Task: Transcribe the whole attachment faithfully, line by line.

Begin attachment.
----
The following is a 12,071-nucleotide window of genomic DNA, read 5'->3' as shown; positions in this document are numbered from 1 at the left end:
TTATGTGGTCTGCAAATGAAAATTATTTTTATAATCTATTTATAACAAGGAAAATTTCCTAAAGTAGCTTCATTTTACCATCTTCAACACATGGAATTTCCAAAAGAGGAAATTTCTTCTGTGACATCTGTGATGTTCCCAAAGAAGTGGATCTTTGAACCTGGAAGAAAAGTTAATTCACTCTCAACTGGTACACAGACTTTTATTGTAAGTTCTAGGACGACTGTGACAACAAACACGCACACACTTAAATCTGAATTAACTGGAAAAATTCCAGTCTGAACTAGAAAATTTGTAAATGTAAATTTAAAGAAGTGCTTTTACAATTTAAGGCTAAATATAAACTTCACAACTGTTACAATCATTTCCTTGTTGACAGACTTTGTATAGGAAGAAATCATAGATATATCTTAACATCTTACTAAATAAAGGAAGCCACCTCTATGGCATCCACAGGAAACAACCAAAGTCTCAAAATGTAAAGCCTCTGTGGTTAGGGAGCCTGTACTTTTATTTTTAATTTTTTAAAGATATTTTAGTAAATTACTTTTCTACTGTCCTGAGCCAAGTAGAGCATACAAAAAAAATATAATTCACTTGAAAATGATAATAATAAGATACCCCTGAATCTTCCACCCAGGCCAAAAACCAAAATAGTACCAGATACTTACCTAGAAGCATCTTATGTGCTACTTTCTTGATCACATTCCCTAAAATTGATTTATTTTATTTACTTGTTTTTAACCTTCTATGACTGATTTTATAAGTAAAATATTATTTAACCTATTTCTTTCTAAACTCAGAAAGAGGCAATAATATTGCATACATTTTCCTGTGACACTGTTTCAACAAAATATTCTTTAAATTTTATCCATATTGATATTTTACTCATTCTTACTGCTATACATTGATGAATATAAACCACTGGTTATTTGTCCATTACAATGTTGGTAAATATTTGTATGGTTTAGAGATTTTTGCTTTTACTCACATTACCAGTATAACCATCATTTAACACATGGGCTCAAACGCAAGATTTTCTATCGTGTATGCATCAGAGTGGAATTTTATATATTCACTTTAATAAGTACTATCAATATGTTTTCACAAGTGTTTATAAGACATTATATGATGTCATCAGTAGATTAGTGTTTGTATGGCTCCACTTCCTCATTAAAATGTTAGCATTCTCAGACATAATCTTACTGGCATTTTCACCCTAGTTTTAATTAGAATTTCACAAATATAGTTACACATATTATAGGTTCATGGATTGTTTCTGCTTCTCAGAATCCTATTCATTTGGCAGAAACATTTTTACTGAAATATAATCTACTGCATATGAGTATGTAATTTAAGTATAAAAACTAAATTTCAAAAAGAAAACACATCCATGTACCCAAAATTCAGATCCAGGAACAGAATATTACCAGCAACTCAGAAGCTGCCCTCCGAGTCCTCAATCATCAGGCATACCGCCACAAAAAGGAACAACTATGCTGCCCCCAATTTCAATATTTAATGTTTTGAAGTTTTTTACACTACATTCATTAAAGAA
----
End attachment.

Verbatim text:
The following is a 12,071-nucleotide window of genomic DNA, read 5'->3' as shown; positions in this document are numbered from 1 at the left end:
TTATGTGGTCTGCAAATGAAAATTATTTTTATAATCTATTTATAACAAGGAAAATTTCCTAAAGTAGCTTCATTTTACCATCTTCAACACATGGAATTTCCAAAAGAGGAAATTTCTTCTGTGACATCTGTGATGTTCCCAAAGAAGTGGATCTTTGAACCTGGAAGAAAAGTTAATTCACTCTCAACTGGTACACAGACTTTTATTGTAAGTTCTAGGACGACTGTGACAACAAACACGCACACACTTAAATCTGAATTAACTGGAAAAATTCCAGTCTGAACTAGAAAATTTGTAAATGTAAATTTAAAGAAGTGCTTTTACAATTTAAGGCTAAATATAAACTTCACAACTGTTACAATCATTTCCTTGTTGACAGACTTTGTATAGGAAGAAATCATAGATATATCTTAACATCTTACTAAATAAAGGAAGCCACCTCTATGGCATCCACAGGAAACAACCAAAGTCTCAAAATGTAAAGCCTCTGTGGTTAGGGAGCCTGTACTTTTATTTTTAATTTTTTAAAGATATTTTAGTAAATTACTTTTCTACTGTCCTGAGCCAAGTAGAGCATACAAAAAAAATATAATTCACTTGAAAATGATAATAATAAGATACCCCTGAATCTTCCACCCAGGCCAAAAACCAAAATAGTACCAGATACTTACCTAGAAGCATCTTATGTGCTACTTTCTTGATCACATTCCCTAAAATTGATTTATTTTATTTACTTGTTTTTAACCTTCTATGACTGATTTTATAAGTAAAATATTATTTAACCTATTTCTTTCTAAACTCAGAAAGAGGCAATAATATTGCATACATTTTCCTGTGACACTGTTTCAACAAAATATTCTTTAAATTTTATCCATATTGATATTTTACTCATTCTTACTGCTATACATTGATGAATATAAACCACTGGTTATTTGTCCATTACAATGTTGGTAAATATTTGTATGGTTTAGAGATTTTTGCTTTTACTCACATTACCAGTATAACCATCATTTAACACATGGGCTCAAACGCAAGATTTTCTATCGTGTATGCATCAGAGTGGAATTTTATATATTCACTTTAATAAGTACTATCAATATGTTTTCACAAGTGTTTATAAGACATTATATGATGTCATCAGTAGATTAGTGTTTGTATGGCTCCACTTCCTCATTAAAATGTTAGCATTCTCAGACATAATCTTACTGGCATTTTCACCCTAGTTTTAATTAGAATTTCACAAATATAGTTACACATATTATAGGTTCATGGATTGTTTCTGCTTCTCAGAATCCTATTCATTTGGCAGAAACATTTTTACTGAAATATAATCTACTGCATATGAGTATGTAATTTAAGTATAAAAACTAAATTTCAAAAAGAAAACACATCCATGTACCCAAAATTCAGATCCAGGAACAGAATATTACCAGCAACTCAGAAGCTGCCCTCCGAGTCCTCAATCATCAGGCATACCGCCACAAAAAGGAACAACTATGCTGCCCCCAATTTCAATATTTAATGTTTTGAAGTTTTTTACACTACATTCATTAAAGAA